Can you really say goodbye to baby blues with a little blueberry or two? Martha Alexander explores
Is there no end to the virtues of the blueberry? These sweet little bounties are already considered a super-food, proven to protect our bodies from free-radical damage, reduce blood pressure and help prevent cancer and heart disease.
But now blueberries have another string to their healthy, helpful bow; they prevent the ‘baby blues’ in new mothers.
Scientists at the Centre for Addiction and Mental Health in Toronto have created a supplement of blueberry juice containing tryptophan and tyrosine to compensate for the loss of mood-regulating brain chemicals that occurs after birth.
The supplement was given to 21 first-time mothers three days after giving birth. None went on to have a dip in mood five days after giving birth, when ‘baby blues’ – characterised by general weepiness and deflation – typically peak.
However, the 20 other first-time mothers who did not take the supplements had much higher scores in their depression tests on day five.
“We believe this is the first study to show such a strong, beneficial effect of an intervention in reducing the baby blues at a time when post-partum sadness peaks,” said Dr Jeffrey Meyer, who heads the neuroimaging programme in mood and anxiety at CAMH, adding that there is hope the treatment could ultimately help protect women from post-natal depression.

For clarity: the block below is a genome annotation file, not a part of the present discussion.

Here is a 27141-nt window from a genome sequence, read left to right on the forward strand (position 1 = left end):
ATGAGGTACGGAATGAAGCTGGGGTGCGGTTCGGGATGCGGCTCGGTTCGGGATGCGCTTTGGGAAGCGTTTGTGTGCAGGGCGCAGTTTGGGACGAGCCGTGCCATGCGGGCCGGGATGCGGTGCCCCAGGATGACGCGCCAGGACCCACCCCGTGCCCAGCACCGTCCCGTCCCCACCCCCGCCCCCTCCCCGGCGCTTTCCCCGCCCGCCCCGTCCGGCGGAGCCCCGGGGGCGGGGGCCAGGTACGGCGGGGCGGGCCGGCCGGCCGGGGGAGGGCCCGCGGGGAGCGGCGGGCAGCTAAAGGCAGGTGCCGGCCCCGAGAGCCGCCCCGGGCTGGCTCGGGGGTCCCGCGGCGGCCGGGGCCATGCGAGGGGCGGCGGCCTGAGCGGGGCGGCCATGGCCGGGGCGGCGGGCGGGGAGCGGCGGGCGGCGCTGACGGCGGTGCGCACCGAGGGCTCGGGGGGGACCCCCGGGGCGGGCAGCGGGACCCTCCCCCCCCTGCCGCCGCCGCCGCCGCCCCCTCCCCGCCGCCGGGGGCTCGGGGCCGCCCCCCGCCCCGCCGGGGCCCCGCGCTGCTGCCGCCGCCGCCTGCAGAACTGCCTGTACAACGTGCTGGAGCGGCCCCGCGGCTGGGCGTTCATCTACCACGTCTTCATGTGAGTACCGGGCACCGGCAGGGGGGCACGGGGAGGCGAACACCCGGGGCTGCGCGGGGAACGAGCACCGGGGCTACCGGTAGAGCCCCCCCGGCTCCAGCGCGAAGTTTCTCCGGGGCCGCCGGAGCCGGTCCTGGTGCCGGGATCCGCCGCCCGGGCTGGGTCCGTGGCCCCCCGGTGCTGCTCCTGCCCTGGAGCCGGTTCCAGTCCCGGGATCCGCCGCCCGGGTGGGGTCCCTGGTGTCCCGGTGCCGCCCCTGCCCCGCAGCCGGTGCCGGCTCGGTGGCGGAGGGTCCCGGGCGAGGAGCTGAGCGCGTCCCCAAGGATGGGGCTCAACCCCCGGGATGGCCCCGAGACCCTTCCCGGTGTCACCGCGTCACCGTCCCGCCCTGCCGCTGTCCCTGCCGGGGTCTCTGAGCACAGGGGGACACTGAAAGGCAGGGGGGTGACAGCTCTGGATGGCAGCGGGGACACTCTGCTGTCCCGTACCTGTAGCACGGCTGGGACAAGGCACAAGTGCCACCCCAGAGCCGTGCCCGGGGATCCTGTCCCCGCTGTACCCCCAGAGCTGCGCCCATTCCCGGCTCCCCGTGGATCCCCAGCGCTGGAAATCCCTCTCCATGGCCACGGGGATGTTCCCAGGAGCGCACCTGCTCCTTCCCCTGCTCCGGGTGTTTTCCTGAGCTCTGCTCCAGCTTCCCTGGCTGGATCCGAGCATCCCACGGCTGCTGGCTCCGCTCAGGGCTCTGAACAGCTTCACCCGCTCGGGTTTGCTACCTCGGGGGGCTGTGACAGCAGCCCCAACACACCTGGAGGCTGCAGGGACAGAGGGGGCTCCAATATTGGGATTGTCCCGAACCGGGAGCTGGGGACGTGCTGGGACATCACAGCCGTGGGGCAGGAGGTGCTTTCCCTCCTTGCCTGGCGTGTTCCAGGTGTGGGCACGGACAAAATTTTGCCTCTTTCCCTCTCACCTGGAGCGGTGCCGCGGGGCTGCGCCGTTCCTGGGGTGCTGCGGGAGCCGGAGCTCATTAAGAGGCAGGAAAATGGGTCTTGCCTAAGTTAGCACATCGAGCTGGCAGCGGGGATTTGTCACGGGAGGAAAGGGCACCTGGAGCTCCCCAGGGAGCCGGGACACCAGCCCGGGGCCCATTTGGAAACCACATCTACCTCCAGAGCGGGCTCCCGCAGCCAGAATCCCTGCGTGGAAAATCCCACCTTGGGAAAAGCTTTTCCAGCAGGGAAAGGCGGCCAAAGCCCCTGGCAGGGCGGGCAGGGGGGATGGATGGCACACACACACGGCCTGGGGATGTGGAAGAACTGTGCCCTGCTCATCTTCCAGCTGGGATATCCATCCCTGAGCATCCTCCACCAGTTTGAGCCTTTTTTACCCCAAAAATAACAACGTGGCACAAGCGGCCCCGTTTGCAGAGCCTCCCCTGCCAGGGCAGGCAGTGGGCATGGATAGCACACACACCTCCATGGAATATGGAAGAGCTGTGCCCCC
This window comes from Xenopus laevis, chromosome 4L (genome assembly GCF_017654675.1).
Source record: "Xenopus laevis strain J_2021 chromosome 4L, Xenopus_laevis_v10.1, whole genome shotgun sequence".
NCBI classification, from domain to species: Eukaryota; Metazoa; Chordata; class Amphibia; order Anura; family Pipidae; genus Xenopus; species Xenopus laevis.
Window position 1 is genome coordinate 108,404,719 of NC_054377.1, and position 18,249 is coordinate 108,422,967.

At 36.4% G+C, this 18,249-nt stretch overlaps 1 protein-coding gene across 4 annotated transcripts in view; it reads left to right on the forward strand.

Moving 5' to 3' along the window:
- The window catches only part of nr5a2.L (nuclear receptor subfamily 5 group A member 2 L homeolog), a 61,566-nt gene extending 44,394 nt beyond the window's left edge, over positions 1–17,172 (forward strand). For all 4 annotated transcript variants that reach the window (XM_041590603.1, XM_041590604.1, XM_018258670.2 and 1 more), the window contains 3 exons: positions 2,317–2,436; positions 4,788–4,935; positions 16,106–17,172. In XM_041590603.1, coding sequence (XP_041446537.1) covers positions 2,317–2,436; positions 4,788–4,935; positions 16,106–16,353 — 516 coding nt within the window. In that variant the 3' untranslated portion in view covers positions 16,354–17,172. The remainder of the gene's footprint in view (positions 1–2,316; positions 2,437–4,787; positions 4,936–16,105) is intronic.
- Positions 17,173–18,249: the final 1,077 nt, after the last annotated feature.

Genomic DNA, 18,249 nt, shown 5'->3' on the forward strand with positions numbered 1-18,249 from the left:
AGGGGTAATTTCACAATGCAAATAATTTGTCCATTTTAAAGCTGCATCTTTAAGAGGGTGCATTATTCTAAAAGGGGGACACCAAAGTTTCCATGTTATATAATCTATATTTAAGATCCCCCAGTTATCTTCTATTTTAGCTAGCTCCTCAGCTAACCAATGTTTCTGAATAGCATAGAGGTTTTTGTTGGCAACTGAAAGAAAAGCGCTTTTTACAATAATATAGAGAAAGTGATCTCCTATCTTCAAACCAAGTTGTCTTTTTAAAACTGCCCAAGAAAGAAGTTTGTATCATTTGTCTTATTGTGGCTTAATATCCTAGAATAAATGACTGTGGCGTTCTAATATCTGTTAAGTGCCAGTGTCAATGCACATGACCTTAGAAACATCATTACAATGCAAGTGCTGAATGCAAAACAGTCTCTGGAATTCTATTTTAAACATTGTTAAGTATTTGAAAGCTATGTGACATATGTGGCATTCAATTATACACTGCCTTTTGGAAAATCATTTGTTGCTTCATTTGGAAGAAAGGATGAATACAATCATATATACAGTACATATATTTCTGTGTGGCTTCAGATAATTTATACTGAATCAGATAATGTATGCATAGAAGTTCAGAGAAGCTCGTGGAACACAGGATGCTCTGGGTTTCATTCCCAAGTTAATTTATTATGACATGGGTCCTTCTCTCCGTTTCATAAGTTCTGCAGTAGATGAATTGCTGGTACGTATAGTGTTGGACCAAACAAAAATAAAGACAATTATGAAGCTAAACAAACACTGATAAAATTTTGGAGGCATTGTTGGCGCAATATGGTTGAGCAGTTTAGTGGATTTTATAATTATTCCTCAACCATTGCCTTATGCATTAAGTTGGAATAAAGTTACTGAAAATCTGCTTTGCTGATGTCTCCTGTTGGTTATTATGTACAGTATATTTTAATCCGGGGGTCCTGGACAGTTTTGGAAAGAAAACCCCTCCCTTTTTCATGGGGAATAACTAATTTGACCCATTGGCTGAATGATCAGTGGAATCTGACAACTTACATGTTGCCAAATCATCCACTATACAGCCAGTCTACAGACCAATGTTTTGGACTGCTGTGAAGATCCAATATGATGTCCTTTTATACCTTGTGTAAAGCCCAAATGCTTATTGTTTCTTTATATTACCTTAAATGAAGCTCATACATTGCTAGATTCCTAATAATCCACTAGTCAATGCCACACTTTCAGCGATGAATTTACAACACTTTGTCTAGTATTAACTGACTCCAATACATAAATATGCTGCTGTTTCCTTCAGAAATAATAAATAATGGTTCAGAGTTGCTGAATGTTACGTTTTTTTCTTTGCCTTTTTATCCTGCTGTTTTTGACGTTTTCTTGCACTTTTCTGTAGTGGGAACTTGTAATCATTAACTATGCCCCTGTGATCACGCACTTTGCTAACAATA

“Post-partum blues are common and usually resolve 10 days after giving birth, but when they are intense, the risk of post-partum depression increases four-fold.
Developing successful nutrition-based treatments, based on neurobiology, is rare in psychiatry. We believe our approach also represents a promising new avenue for creating other new dietary supplements for medicinal use.”
Dr Meyer also warned that while most postpartum blues disappear around ten days after giving birth, if they have been intense it is four times more likely that full postnatal depression will develop.
Although postnatal depression now affects around one in ten women, many sufferers are not diagnosed.
While the CAMH study is only relatively small, the results are promising and hopeful. However, the general health benefits of blueberries are countless: so there’s no harm in filling up on them before and after birth.